After adding the semi-fluorescent Eye of Balor to the belt pieces (which was done on all the other figures from this particular army), I was ready to move on to some weathering of the metals!  Stay tuned for the next episode which will cover that in depth.

As always, any contribution to the Patreon Fund is appreciated, and allows me to create more of these how to articles.  These take a lot more time to create than most blog posts, as I try to retrace my steps into something that is concise and useful!

Many thanks:



Tuesday, November 14, 2017

Forest Mist


The second episode in the painted backdrop series begins with the second section, which was the "moveable" version, or the free standing piece that could work on either side.


I have published a few articles already on how to match your terrain to your mats.  This mat by Table War has some very rich greens, particularly along the edges.  This meant that I had to make some adjustments to my backdrops.

This was a happy accident, because I needed to go lighter and warmer anyway to make the "forward" edge of my backdrop come forward!


This is what 12 feet of painted backdrops looks like!

Again, using the Badger paints and primers was very useful, working with the Patriot 105.  The misty nature of the scenes is necessary to make this flat upright board flow into the background instantly.


When I placed my new backdrops  next to the mat (from Table War), I saw that I needed to make some adjustments.  This was not a surprise, and you will see how those corrections were made later in the post.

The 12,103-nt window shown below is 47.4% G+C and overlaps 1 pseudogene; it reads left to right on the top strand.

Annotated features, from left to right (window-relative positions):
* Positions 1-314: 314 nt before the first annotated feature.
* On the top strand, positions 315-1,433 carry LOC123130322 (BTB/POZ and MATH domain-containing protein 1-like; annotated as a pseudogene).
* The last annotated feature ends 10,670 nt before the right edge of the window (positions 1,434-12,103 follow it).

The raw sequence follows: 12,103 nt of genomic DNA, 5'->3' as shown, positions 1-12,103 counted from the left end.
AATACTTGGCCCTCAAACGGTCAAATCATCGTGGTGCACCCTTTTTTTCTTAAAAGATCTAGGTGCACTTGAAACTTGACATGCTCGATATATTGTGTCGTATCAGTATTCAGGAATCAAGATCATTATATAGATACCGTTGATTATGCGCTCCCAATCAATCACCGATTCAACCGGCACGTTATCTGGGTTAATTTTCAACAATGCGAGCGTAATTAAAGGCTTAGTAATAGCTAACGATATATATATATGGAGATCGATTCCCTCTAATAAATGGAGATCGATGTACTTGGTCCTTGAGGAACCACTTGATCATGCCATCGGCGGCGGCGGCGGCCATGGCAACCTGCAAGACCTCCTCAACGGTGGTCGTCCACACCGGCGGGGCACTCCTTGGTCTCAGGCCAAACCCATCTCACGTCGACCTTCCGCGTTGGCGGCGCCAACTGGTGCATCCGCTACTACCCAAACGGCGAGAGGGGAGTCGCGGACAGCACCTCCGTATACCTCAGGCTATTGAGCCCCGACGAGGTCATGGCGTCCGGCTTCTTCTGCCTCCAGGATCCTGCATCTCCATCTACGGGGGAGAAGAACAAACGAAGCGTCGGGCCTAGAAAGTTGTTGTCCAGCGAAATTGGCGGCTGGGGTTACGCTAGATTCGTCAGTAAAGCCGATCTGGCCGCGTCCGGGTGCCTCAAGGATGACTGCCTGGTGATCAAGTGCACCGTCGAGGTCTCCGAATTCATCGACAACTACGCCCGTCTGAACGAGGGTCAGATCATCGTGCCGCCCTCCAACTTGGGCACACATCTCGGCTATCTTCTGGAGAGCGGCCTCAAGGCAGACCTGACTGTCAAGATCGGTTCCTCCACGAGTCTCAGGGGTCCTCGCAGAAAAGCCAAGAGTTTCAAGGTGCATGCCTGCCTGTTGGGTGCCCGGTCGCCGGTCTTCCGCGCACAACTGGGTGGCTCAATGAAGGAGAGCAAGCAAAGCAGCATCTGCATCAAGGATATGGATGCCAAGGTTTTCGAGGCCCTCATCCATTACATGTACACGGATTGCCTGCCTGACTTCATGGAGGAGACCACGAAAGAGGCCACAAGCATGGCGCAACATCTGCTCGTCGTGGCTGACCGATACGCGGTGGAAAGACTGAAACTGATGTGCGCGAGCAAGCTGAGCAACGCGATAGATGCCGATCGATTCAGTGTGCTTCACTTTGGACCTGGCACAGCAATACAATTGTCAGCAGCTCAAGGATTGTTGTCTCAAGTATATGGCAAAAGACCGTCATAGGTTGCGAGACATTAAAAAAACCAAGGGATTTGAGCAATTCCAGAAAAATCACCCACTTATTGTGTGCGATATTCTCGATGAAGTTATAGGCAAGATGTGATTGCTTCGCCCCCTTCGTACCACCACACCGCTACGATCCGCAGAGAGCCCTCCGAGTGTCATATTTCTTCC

It was nice to get the first views of the backdrop behind all the terrain that I had worked so hard to create!


In this image, you can get a real sense of how I tried to mimic the appearance of the "real" terrain on the backdrops.  Gently rolling hills and clumps of trees off in the distance would be an ideal image to have in the backdrops of all my battle report images.


I was very happy with the way the two sections blended together at the joint.  Even at this '"open" end, it was blending in quite nicely.


The advantage of having those corner hills meant that I could hold the corners together very well, and hide a lot of the seam.  The downside of that was that I had to make the horizon line a little higher to compensate... making it more difficult to get that far distance flattening of the landscape on those backdrops.


These ground level views are the entire reason why I wanted the backdrops.  When I take the images of what is happening on these battlefields, this will be the primary 'cinematic' angle.  Constant images from the bird's eye view get very boring in a hurry!